At the Board of Supervisor’s meeting Tuesday newly mintedÂ Fourth District Supervisor Shawn Nelson jumped at the chance to criticize the hybrid pension plan that the county and Orange County Employees Association (OCEA) negotiated last year. In discussing the extension of a contract with a Washington, D.C. law firm representing the county in negotiations with the IRS over the tax implications for employees who choose to opt in to the hybrid plan from their current 2.7% @ 55 plan, Nelson objected to the hourly rate the firm was charging. He was theÂ only memberÂ to vote against extending theÂ contract.Â Nelson went on to suggest that the plan approved in 2009 would cost the county more in the long run. He explained his point to Jennifer Muir this way:
There are some county employees who are fully vested in their pensions and eligible for retirement at age 55, but who stick around at the county until theyâ€™re 60 so they can also receive medical benefits in their golden years.
Nelson says that if those employees opt into the lower tier, they will still get their full retirement benefit, but they wonâ€™t have to keep paying for it. Instead, theyâ€™ll essentially get to opt out of the reverse pick-up, taking home more money each month while the county saves nothing.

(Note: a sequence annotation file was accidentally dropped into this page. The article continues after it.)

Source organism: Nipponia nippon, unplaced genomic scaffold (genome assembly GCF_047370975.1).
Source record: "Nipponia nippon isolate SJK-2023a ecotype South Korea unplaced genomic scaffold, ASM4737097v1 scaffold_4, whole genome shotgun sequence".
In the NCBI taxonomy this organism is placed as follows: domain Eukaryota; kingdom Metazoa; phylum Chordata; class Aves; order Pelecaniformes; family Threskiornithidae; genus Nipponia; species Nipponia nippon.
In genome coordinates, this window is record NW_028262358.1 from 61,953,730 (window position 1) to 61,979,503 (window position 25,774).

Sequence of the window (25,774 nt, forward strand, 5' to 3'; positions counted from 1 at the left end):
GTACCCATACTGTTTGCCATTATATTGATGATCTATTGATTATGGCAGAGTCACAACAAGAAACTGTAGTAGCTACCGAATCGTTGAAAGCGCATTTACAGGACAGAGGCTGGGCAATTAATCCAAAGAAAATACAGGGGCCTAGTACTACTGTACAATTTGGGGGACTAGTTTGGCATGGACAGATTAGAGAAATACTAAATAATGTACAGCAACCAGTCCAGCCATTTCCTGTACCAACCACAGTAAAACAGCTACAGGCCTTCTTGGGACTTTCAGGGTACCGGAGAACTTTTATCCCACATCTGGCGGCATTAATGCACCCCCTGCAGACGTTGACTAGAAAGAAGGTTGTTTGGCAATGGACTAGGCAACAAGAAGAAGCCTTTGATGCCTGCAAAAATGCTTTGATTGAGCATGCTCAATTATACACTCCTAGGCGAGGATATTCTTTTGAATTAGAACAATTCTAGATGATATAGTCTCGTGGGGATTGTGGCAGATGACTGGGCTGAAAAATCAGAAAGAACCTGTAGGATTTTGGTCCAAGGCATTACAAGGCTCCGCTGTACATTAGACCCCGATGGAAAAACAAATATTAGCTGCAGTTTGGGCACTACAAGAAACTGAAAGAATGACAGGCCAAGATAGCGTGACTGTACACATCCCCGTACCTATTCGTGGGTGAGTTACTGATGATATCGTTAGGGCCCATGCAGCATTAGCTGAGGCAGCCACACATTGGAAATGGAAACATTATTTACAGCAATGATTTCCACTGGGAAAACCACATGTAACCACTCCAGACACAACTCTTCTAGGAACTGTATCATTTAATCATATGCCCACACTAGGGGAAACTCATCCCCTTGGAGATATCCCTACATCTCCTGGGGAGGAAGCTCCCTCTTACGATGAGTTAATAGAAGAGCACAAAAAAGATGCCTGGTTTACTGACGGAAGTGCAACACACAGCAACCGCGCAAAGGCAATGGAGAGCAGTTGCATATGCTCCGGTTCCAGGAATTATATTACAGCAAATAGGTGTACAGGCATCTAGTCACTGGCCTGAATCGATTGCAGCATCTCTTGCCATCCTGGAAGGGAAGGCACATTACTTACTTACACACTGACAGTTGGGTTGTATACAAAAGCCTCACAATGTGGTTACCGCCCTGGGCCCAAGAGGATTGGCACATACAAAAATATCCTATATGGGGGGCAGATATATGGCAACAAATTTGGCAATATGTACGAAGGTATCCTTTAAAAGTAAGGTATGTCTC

Interesting, but I don’t think that is how it is supposed to work. First, the retiree medical benefits, and the pension plan, are two totally different programs and they are not related. If an employee works past 55, they would receive an increasing allowance for medical insurance reaching the maximum allowance at 60. The retirees get this allowance until they become eligible for Medicare.
Second, if an employee were to opt-out of the 2.7 @ 55 plan and choose the hybrid 1.62%Â @ 65Â defined benefitÂ plan that includes a defined contribution plan with a county match of up to 2% of an employees annual compensation their retirement eligibility age is changed to 65, the retiree would receive their 2.7% benefit for only the years they contributed under that plan. All remaining years would be calculatedÂ at the 1.62% rate. If Nelson thinks that the retireeÂ who chose toÂ joinÂ the hybrid plan would get the 2.7% benefit for all years of service he clearly doesn’t understand the plan.
Further, Nelson is confused about the reverse pick-up for the pension upgrade. Once the employee opts out of the 2.7% plan, there is no need for additional reverse pickup contribution. Essentially, the employee terminates their participation in the 2.7% plan and enters a new plan at 1.62%. This is similar to an employee who would have worked for a city with one rate with CalPERS and then joined the county OCERS plan under reciprocity agreements between the two plans.
So here we go, Speed Racer Nelson rushes to judgement on something he knows nothing about and jumps off the reservation in the process. This guy is one piece of work.